We filmed them. We bugged the bushes, all of it, up with microphones. I was putting someone’s name in the frame for murder, and it was a bit difficult to weigh up how I stood legally as well as morally. But within the last couple of weeks of my research, Frank died.
Are these experiences included in the three new chapters of the book, re-published later this year to coincide with the film?
I’d like to clear up the cover-up after Brian’s death. There’s a hell of a lot of stuff that will upset a few more people. Some real obvious things have been overlooked. New bits add to it like a puzzle, and it gets bigger on its own. I’ve got so much information that, like any murder, there’s quite an obvious way of solving it. It’s not so mysterious after all.
GREGORY: My musical preference is very contemporary, hip hop and garage-based. I could have listed the bigger of the Stones tracks but my knowledge was very limited and Brian I hadn’t heard of.
I screen-tested and got the gig a week and a half before we started shooting. I would’ve pooped myself but there wasn’t any time. I got some great Decca box sets of all the early stuff. I read many books. I had guitar lessons. I just crammed everything in. I watched video footage, although partly due to Brian’s mental state and largely due to the fact that Andrew Loog Oldham, once he came on board, kept him away from interviews, the things to look at were limited. A lot of my research was done through the work of Gered Mankowitz, the Stones’ photographer.
How difficult is it to convey the drama going on in Brian’s head?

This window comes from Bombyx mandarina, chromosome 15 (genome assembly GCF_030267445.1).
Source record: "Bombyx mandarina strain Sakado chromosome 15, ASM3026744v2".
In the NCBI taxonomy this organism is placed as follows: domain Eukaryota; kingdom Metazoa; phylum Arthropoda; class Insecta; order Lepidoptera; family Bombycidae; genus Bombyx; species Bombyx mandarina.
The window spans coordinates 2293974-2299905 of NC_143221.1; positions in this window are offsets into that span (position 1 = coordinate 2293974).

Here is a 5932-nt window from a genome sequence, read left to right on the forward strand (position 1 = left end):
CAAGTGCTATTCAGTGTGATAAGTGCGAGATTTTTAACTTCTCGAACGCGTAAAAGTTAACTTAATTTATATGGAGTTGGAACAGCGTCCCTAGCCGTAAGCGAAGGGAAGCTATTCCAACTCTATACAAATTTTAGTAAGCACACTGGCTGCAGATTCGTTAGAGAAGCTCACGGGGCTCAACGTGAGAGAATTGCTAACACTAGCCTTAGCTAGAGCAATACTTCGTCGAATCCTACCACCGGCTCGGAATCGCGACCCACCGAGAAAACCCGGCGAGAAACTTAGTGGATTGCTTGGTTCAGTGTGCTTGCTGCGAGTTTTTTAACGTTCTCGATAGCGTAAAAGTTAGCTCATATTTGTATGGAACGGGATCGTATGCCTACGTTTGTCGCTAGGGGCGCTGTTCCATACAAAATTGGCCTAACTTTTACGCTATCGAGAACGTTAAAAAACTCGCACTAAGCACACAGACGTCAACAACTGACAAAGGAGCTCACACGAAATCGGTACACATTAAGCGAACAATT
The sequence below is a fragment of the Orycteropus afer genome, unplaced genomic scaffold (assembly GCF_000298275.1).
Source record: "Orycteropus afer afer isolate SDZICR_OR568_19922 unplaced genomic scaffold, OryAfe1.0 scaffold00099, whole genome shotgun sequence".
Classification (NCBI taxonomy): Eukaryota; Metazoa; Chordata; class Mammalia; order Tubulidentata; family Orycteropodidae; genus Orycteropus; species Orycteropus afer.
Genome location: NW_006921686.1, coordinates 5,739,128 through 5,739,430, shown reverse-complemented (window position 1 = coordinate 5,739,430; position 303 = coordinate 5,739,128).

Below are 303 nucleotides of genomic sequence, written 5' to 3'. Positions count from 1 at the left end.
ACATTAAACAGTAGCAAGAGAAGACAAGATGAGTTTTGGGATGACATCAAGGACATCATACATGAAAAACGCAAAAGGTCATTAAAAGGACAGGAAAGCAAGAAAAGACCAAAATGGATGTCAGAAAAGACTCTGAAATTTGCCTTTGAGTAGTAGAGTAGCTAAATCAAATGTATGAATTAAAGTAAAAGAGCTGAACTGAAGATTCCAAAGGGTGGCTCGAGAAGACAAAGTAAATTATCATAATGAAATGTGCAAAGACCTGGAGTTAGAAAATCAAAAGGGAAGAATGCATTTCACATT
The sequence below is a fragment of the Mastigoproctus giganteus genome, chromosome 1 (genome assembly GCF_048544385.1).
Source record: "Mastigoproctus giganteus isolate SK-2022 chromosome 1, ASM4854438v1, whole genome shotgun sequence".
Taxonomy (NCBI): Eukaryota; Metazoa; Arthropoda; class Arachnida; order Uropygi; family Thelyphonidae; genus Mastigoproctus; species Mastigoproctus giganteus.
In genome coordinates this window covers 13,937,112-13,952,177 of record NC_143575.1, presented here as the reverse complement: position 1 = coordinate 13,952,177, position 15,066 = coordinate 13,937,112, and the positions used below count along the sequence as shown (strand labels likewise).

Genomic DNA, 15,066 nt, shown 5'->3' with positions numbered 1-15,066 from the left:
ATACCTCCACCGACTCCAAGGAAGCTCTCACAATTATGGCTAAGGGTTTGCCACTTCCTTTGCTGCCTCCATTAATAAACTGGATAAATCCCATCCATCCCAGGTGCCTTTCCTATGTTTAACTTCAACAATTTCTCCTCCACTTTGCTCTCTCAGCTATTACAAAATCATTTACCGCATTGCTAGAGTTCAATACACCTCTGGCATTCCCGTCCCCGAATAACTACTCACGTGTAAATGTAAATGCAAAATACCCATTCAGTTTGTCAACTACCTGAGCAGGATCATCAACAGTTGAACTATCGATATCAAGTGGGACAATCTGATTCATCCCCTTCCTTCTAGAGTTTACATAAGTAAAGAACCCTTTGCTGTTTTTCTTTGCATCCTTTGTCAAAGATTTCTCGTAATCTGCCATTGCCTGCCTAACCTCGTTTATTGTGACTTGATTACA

It’s tricky. I’m trying to play a guy who didn’t always know what he was going to do himself. He contradicted himself so much – “I’ve gotta tighten my belt,” and the next minute, “I’ll go and buy a double decker bus or a Rolls Royce.”
He had a very unloving childhood. There were pivotal moments where his family pushed him to the periphery and he didn’t really know why. His parents were very conservative. Not to totally paint them as the bad guys – Brian was amazingly intelligent, he could’ve done the Oxbridge thing, so you can understand why this crazy rock’n’roll was not what they wanted for their son. That upbringing and that isolation stuck with him and messed him up and he didn’t know how to deal with Anita, someone he really loved.
Have you addressed Brian’s alleged bisexuality?
There was this definite campness about him – he and Anita used to dress up – but you don’t want to make this guy a… fairy, cos he really wasn’t. It’s a very fine line. You can’t make him overtly gay. Clearly with five illegitimate kids, he had a thing for women. If he’d lived he may have come out.
What’s your reading of the murder theory?